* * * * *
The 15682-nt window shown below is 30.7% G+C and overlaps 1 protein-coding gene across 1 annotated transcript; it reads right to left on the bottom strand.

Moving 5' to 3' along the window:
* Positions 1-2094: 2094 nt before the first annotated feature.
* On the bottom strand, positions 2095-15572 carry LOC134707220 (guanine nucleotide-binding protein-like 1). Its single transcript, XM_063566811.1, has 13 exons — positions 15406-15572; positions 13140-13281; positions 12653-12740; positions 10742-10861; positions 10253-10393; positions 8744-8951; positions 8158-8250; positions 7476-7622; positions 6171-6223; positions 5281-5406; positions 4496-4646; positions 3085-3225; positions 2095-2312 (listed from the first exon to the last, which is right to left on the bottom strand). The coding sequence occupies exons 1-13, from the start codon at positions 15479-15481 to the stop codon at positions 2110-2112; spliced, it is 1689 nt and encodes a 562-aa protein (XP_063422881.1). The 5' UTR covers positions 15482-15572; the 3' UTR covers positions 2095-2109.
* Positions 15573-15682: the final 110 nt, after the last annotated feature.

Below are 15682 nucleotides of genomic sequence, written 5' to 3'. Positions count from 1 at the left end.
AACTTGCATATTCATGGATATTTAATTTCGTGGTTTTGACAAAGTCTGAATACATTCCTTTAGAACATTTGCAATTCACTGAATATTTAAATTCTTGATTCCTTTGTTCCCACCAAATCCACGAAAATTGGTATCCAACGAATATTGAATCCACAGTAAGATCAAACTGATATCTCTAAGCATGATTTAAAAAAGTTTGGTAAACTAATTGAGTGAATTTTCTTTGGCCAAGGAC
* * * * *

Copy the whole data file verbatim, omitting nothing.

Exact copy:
The 15682-nt window shown below is 30.7% G+C and overlaps 1 protein-coding gene across 1 annotated transcript; it reads right to left on the bottom strand.

Moving 5' to 3' along the window:
* Positions 1-2094: 2094 nt before the first annotated feature.
* On the bottom strand, positions 2095-15572 carry LOC134707220 (guanine nucleotide-binding protein-like 1). Its single transcript, XM_063566811.1, has 13 exons — positions 15406-15572; positions 13140-13281; positions 12653-12740; positions 10742-10861; positions 10253-10393; positions 8744-8951; positions 8158-8250; positions 7476-7622; positions 6171-6223; positions 5281-5406; positions 4496-4646; positions 3085-3225; positions 2095-2312 (listed from the first exon to the last, which is right to left on the bottom strand). The coding sequence occupies exons 1-13, from the start codon at positions 15479-15481 to the stop codon at positions 2110-2112; spliced, it is 1689 nt and encodes a 562-aa protein (XP_063422881.1). The 5' UTR covers positions 15482-15572; the 3' UTR covers positions 2095-2109.
* Positions 15573-15682: the final 110 nt, after the last annotated feature.

Below are 15682 nucleotides of genomic sequence, written 5' to 3'. Positions count from 1 at the left end.
AACTTGCATATTCATGGATATTTAATTTCGTGGTTTTGACAAAGTCTGAATACATTCCTTTAGAACATTTGCAATTCACTGAATATTTAAATTCTTGATTCCTTTGTTCCCACCAAATCCACGAAAATTGGTATCCAACGAATATTGAATCCACAGTAAGATCAAACTGATATCTCTAAGCATGATTTAAAAAAGTTTGGTAAACTAATTGAGTGAATTTTCTTTGGCCAAGGAC